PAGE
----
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2019-06-02 – Traveling West – Eureka Springs and Bentonville, AR

We attended Sunday Services at Thorncrown Chapel.  Worshiping in such a beautiful place is a very special experience…

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An interesting point was that the preacher was the son of the founder and of the chapel… And there was some good old hymn singing going on…

A mystery occurred behind the blue pilaster on the right.  The minister suddenly appeared from behind the pilaster, then he went back again during some of the singing.  Is he just sitting on a chair back there, and had he been there since before we arrived?  Or is there a hidden back door there that he can slip in  and out of?  Or is there a stair to a basement with an exterior entrance?  Any ideas?

After the service we drove to Bentonville; along the way we found, quite by accident, Hoss’s RV Repair.  The place was littered with old Airstreams (23), in various stages of repair and restoration…

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We traveled on…

Bentonville is home of Sam Walton and his family.  And his family’s store:

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The town Square is very nice…

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We had brunch at a very nice modern diner…

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We were very impressed with the center of this town of 70,000 people.  (In 1960 when the first WalMart was built the town had about 3,000 people…)

We wondered, as we looked around at these downtown buildings, how much of this was built, rebuilt, and/or owned by WalMart?  Did the first WalMart, built outside of town on the highway, kill the town?  Did WalMart buy up the deserted buildings and create this Disneyesque town square?  I don’t know…

(By the way, the original Walton’s 5 and dime is just a facade for the WalMart Museum.  There is a WalMart Neighborhood Market just a block away…)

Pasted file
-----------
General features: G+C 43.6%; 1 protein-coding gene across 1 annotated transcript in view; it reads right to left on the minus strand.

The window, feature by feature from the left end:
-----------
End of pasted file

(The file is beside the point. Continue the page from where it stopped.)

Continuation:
In any case, the reason we were here was to see Crystal Bridges, the Museum of American Art built by the Walton Family Foundation… It is about 3/4 mile from the heart of town…

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The museum was designed by Moshe Safdie, world famous architect…

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The museum sits atop a small creek that has been dammed to form several ponds at several levels.  The weirs (dams) are under the buildings, so the surfaces of the ponds are kept mirror-still…

The vaulted roofs are supported by suspension cables.  Remarkable!

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But the REAL reason we are here is to see a Frank Lloyd Wright Usonian house.  The Bachman-Wilson House was originally built in New Jersey in the mid 1950s.  Over the years it was lived in by a variety of families.  In 1980 it was restored; unfortunately, the adjacent river took up a bad habit of overflowing its banks on a regular basis.  By 2004 the owners appealed to the Walton family and convinced them that there is no greater American Art than a Frank Lloyd Wright Usonian house.  The house was disassembled and moved here, and it was reassembled on a site adjacent to the museum…

It is a classic Usonian, which typically turns a blank face to the street for privacy.  FLlW also typically hides the front door…

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There’s the door…

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(Sorry, no interior photos…)

The house bears remarkable similarities to the Spring house in Tallahassee and the Rosenbaum house in Florence, AL.  The board and batten siding, the views out to the forest, the horizontal lines, the cantilevered carports, and the stenciled cut-outs applied to the glass…

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The house has been beautifully restored and preserved… It is, indeed, a piece of American Art…!

But we move on!

In the little town of Bella Vista, in the far northwest corner on Arkansas, within a mile or two of the Missouri and Oklahoma borders, is another Fay Jones chapel…

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In contrast to Thorncrown Chapel, this chapel is built of steel.  Again, the details are beautiful…

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Built to honor Mildred Borum Cooper, wife of John A. Cooper, Sr., founder of Cooper Communities, Inc, the Chapel is a fitting memorial.  Besides being a devoted wife, mother, and member of the community, Mrs. Cooper had a deep spirituality and a love for nature.  Her family commissioned the Chapel in her honor to celebrate her life and her dedication to God and his creations.

We returned to Eureka Springs and enjoyed a dinner in a fine French bistro: Le Stick Nouveau: